Featured Paper of the Month – April 2018.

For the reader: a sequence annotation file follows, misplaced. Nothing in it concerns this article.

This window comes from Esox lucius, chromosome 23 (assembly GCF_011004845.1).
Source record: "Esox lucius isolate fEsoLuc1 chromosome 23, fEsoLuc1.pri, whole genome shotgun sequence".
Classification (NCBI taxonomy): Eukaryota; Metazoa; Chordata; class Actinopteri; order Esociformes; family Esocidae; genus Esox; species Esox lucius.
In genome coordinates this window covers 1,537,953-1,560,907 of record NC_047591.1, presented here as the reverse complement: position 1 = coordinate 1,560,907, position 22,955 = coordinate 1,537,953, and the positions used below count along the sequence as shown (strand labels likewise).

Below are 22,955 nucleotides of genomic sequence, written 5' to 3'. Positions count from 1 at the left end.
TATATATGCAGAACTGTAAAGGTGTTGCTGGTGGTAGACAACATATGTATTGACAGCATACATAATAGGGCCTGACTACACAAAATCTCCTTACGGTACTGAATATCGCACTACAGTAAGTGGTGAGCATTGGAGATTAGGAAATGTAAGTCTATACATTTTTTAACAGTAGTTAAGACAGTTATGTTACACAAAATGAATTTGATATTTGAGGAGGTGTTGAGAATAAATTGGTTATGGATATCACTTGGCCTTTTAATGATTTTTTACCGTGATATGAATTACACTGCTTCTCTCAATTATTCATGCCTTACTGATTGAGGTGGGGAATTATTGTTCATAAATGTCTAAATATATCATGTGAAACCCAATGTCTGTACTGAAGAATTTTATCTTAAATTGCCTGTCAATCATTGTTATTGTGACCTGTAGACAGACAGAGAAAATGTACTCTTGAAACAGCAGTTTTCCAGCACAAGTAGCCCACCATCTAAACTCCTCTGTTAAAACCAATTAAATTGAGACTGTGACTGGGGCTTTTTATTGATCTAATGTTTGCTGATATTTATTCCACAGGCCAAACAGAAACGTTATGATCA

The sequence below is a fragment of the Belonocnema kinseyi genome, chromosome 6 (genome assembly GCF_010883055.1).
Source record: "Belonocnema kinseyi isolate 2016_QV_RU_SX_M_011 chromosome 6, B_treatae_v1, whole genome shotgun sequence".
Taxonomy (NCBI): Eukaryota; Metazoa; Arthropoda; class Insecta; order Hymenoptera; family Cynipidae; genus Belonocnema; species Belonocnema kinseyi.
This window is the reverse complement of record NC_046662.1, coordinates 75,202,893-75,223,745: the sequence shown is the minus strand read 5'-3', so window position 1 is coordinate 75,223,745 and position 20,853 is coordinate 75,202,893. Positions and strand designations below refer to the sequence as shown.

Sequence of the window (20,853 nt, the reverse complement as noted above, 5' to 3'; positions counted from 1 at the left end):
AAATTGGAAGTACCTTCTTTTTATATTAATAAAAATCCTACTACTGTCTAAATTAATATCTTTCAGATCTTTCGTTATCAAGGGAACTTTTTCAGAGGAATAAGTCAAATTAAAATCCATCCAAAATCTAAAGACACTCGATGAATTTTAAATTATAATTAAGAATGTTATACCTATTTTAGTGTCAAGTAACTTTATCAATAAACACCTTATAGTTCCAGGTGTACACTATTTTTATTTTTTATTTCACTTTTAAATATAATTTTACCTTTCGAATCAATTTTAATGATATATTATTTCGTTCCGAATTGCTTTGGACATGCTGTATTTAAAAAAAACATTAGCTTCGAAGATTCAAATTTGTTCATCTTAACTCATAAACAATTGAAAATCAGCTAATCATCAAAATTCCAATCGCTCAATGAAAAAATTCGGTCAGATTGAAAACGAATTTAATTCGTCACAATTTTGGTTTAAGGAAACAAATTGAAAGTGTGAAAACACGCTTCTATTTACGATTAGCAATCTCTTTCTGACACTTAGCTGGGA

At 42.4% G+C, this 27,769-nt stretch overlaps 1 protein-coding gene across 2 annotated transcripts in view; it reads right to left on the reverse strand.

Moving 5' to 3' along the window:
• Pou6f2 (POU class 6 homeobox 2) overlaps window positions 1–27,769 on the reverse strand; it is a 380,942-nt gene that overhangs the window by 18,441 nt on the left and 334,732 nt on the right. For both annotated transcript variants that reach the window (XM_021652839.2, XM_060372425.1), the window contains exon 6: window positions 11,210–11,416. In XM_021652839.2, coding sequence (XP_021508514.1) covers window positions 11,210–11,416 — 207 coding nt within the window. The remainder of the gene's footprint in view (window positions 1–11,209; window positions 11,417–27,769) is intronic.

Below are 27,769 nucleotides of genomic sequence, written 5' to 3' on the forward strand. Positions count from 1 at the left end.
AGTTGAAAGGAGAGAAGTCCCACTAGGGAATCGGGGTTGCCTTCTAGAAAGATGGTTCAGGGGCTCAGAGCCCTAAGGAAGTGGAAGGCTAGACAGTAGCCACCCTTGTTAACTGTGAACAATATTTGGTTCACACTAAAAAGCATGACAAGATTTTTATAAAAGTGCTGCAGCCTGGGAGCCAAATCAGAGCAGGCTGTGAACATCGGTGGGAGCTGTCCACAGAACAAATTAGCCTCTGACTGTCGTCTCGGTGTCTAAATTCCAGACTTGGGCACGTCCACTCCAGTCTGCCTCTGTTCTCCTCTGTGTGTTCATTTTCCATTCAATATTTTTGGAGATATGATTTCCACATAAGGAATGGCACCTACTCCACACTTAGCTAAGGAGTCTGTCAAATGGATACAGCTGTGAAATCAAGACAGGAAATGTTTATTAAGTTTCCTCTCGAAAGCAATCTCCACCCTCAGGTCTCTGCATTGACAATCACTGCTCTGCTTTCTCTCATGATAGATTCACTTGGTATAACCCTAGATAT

The lateral habenula (LHb) is a brain structure that participates in cognitive and emotional processing and has been implicated in several mental disorders. Although one of the largest inputs to the LHb originates in the lateral preoptic area (LPO), little is known about how the LPO participates in the regulation of LHb function. In their recent study, Barker and colleagues provide evidence that the LPO exerts bivalent control over the LHb through the convergent transmission of excitatory LPO glutamate and inhibitory LPO g-aminobutyric acid (GABA) onto single LHb neurons. In vivo, both LPO-glutamatergic and LPO-GABAergic inputs to the LHb are activated by aversive stimuli, and their predictive cues yet produce opposing aversive or rewarding behaviors when stimulated independently. These results support a model wherein the balanced response of converging LPO-glutamate and LPO-GABA are necessary for a normal response to noxious stimuli, and wherein an imbalance in LPO/LHb glutamate or GABA may result in the type of aberrant processing that underlies mental disorders such as drug addiction.